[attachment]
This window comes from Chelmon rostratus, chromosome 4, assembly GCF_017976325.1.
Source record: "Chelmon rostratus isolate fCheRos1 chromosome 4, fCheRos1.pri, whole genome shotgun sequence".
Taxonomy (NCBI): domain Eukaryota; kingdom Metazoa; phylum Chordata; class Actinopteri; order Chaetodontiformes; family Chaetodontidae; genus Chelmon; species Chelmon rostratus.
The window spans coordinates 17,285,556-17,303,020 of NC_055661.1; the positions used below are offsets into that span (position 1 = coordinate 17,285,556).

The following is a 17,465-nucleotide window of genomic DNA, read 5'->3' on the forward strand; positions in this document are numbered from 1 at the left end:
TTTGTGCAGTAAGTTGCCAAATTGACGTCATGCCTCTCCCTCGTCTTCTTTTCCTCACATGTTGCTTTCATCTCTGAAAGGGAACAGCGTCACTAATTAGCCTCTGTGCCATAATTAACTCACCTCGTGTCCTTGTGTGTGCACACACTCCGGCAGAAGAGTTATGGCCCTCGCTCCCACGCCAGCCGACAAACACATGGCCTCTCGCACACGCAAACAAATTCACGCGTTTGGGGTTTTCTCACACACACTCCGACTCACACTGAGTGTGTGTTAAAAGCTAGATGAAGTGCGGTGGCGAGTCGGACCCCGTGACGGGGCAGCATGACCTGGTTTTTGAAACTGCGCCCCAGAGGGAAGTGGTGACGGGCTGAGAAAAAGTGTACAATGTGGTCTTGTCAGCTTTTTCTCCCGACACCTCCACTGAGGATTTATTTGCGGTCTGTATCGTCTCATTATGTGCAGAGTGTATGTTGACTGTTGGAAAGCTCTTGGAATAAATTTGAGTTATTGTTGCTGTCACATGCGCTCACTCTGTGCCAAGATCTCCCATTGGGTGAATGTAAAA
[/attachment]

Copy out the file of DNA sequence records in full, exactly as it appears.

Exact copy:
This window comes from Chelmon rostratus, chromosome 4, assembly GCF_017976325.1.
Source record: "Chelmon rostratus isolate fCheRos1 chromosome 4, fCheRos1.pri, whole genome shotgun sequence".
Taxonomy (NCBI): domain Eukaryota; kingdom Metazoa; phylum Chordata; class Actinopteri; order Chaetodontiformes; family Chaetodontidae; genus Chelmon; species Chelmon rostratus.
The window spans coordinates 17,285,556-17,303,020 of NC_055661.1; the positions used below are offsets into that span (position 1 = coordinate 17,285,556).

The following is a 17,465-nucleotide window of genomic DNA, read 5'->3' on the forward strand; positions in this document are numbered from 1 at the left end:
TTTGTGCAGTAAGTTGCCAAATTGACGTCATGCCTCTCCCTCGTCTTCTTTTCCTCACATGTTGCTTTCATCTCTGAAAGGGAACAGCGTCACTAATTAGCCTCTGTGCCATAATTAACTCACCTCGTGTCCTTGTGTGTGCACACACTCCGGCAGAAGAGTTATGGCCCTCGCTCCCACGCCAGCCGACAAACACATGGCCTCTCGCACACGCAAACAAATTCACGCGTTTGGGGTTTTCTCACACACACTCCGACTCACACTGAGTGTGTGTTAAAAGCTAGATGAAGTGCGGTGGCGAGTCGGACCCCGTGACGGGGCAGCATGACCTGGTTTTTGAAACTGCGCCCCAGAGGGAAGTGGTGACGGGCTGAGAAAAAGTGTACAATGTGGTCTTGTCAGCTTTTTCTCCCGACACCTCCACTGAGGATTTATTTGCGGTCTGTATCGTCTCATTATGTGCAGAGTGTATGTTGACTGTTGGAAAGCTCTTGGAATAAATTTGAGTTATTGTTGCTGTCACATGCGCTCACTCTGTGCCAAGATCTCCCATTGGGTGAATGTAAAA